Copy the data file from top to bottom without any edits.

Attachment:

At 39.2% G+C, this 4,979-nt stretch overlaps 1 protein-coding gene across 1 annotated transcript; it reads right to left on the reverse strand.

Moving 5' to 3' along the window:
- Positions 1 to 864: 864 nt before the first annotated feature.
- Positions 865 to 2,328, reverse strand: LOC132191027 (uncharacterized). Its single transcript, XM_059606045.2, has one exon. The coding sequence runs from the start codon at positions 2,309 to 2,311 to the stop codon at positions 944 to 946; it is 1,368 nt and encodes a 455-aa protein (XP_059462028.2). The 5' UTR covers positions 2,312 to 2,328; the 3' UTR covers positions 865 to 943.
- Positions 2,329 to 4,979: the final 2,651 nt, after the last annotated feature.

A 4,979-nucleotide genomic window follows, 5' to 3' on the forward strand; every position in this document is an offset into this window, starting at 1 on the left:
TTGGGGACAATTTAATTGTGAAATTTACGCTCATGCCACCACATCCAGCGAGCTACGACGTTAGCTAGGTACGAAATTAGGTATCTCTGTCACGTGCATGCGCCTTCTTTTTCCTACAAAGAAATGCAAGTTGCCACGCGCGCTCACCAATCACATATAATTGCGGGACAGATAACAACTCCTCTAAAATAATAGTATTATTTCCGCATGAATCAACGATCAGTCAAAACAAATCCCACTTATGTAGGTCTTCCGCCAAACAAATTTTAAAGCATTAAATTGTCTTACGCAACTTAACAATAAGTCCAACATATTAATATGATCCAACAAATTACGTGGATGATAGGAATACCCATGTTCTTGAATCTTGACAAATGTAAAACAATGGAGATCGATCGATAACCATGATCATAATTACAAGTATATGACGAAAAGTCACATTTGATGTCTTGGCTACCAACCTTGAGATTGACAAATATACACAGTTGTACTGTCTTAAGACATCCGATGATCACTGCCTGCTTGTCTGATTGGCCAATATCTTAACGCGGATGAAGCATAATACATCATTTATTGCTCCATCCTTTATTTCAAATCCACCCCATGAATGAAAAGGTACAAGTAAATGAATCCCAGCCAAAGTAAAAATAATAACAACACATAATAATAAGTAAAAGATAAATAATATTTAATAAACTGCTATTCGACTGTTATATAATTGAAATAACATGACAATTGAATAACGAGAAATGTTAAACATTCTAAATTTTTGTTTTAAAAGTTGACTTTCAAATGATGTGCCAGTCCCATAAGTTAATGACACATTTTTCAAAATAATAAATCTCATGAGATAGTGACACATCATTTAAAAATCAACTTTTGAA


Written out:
At 39.2% G+C, this 4,979-nt stretch overlaps 1 protein-coding gene across 1 annotated transcript; it reads right to left on the reverse strand.

Moving 5' to 3' along the window:
- Positions 1 to 864: 864 nt before the first annotated feature.
- Positions 865 to 2,328, reverse strand: LOC132191027 (uncharacterized). Its single transcript, XM_059606045.2, has one exon. The coding sequence runs from the start codon at positions 2,309 to 2,311 to the stop codon at positions 944 to 946; it is 1,368 nt and encodes a 455-aa protein (XP_059462028.2). The 5' UTR covers positions 2,312 to 2,328; the 3' UTR covers positions 865 to 943.
- Positions 2,329 to 4,979: the final 2,651 nt, after the last annotated feature.

A 4,979-nucleotide genomic window follows, 5' to 3' on the forward strand; every position in this document is an offset into this window, starting at 1 on the left:
TTGGGGACAATTTAATTGTGAAATTTACGCTCATGCCACCACATCCAGCGAGCTACGACGTTAGCTAGGTACGAAATTAGGTATCTCTGTCACGTGCATGCGCCTTCTTTTTCCTACAAAGAAATGCAAGTTGCCACGCGCGCTCACCAATCACATATAATTGCGGGACAGATAACAACTCCTCTAAAATAATAGTATTATTTCCGCATGAATCAACGATCAGTCAAAACAAATCCCACTTATGTAGGTCTTCCGCCAAACAAATTTTAAAGCATTAAATTGTCTTACGCAACTTAACAATAAGTCCAACATATTAATATGATCCAACAAATTACGTGGATGATAGGAATACCCATGTTCTTGAATCTTGACAAATGTAAAACAATGGAGATCGATCGATAACCATGATCATAATTACAAGTATATGACGAAAAGTCACATTTGATGTCTTGGCTACCAACCTTGAGATTGACAAATATACACAGTTGTACTGTCTTAAGACATCCGATGATCACTGCCTGCTTGTCTGATTGGCCAATATCTTAACGCGGATGAAGCATAATACATCATTTATTGCTCCATCCTTTATTTCAAATCCACCCCATGAATGAAAAGGTACAAGTAAATGAATCCCAGCCAAAGTAAAAATAATAACAACACATAATAATAAGTAAAAGATAAATAATATTTAATAAACTGCTATTCGACTGTTATATAATTGAAATAACATGACAATTGAATAACGAGAAATGTTAAACATTCTAAATTTTTGTTTTAAAAGTTGACTTTCAAATGATGTGCCAGTCCCATAAGTTAATGACACATTTTTCAAAATAATAAATCTCATGAGATAGTGACACATCATTTAAAAATCAACTTTTGAA